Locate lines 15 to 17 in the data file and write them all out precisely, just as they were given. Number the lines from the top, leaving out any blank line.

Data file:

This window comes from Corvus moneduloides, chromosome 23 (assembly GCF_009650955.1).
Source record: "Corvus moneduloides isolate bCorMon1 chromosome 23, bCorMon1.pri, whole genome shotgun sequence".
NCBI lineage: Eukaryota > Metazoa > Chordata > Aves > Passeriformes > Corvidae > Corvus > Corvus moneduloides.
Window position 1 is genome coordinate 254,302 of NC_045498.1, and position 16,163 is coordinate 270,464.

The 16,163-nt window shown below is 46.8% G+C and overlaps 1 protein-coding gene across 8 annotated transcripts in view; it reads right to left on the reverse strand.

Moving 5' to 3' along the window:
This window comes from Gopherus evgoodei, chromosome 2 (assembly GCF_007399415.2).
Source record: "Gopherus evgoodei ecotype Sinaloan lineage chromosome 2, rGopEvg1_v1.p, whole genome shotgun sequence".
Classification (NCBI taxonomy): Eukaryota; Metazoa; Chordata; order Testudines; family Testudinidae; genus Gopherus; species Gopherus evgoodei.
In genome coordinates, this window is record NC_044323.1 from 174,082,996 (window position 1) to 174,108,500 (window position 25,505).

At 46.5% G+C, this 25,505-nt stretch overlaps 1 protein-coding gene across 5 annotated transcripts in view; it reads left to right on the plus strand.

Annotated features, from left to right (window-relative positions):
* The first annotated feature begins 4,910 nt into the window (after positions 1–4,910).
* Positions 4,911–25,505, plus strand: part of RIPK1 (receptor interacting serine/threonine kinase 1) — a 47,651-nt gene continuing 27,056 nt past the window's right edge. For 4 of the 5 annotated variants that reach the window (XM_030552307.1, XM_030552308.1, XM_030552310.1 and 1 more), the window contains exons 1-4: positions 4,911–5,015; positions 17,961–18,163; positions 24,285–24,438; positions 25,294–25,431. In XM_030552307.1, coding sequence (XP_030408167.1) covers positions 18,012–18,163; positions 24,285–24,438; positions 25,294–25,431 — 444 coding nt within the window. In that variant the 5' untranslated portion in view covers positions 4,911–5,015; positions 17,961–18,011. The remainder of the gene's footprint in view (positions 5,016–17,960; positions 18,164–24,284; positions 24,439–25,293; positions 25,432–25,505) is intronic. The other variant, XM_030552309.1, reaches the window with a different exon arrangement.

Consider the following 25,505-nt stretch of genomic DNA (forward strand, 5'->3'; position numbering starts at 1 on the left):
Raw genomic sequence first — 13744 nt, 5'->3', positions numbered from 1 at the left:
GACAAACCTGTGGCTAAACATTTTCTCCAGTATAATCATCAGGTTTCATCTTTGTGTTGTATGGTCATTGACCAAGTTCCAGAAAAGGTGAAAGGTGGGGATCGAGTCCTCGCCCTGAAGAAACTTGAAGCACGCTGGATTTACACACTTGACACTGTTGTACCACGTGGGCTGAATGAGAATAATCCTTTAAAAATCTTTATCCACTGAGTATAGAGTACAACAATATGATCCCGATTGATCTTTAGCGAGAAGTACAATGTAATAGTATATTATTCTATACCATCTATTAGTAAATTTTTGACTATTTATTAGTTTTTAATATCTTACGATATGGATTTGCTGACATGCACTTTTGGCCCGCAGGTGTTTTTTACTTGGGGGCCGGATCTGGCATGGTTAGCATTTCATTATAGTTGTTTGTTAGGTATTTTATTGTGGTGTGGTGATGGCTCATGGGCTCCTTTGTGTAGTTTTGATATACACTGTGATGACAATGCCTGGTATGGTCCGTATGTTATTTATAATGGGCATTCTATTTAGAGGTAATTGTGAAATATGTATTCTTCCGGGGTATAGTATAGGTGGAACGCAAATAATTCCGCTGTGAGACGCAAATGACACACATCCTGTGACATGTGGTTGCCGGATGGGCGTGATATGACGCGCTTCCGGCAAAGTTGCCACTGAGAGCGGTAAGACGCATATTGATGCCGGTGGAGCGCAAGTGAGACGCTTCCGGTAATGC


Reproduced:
Consider the following 25,505-nt stretch of genomic DNA (forward strand, 5'->3'; position numbering starts at 1 on the left):
Raw genomic sequence first — 13744 nt, 5'->3', positions numbered from 1 at the left:
GACAAACCTGTGGCTAAACATTTTCTCCAGTATAATCATCAGGTTTCATCTTTGTGTTGTATGGTCATTGACCAAGTTCCAGAAAAGGTGAAAGGTGGGGATCGAGTCCTCGCCCTGAAGAAACTTGAAGCACGCTGGATTTACACACTTGACACTGTTGTACCACGTGGGCTGAATGAGAATAATCCTTTAAAAATCTTTATCCACTGAGTATAGAGTACAACAATATGATCCCGATTGATCTTTAGCGAGAAGTACAATGTAATAGTATATTATTCTATACCATCTATTAGTAAATTTTTGACTATTTATTAGTTTTTAATATCTTACGATATGGATTTGCTGACATGCACTTTTGGCCCGCAGGTGTTTTTTACTTGGGGGCCGGATCTGGCATGGTTAGCATTTCATTATAGTTGTTTGTTAGGTATTTTATTGTGGTGTGGTGATGGCTCATGGGCTCCTTTGTGTAGTTTTGATATACACTGTGATGACAATGCCTGGTATGGTCCGTATGTTATTTATAATGGGCATTCTATTTAGAGGTAATTGTGAAATATGTATTCTTCCGGGGTATAGTATAGGTGGAACGCAAATAATTCCGCTGTGAGACGCAAATGACACACATCCTGTGACATGTGGTTGCCGGATGGGCGTGATATGACGCGCTTCCGGCAAAGTTGCCACTGAGAGCGGTAAGACGCATATTGATGCCGGTGGAGCGCAAGTGAGACGCTTCCGGTAATGC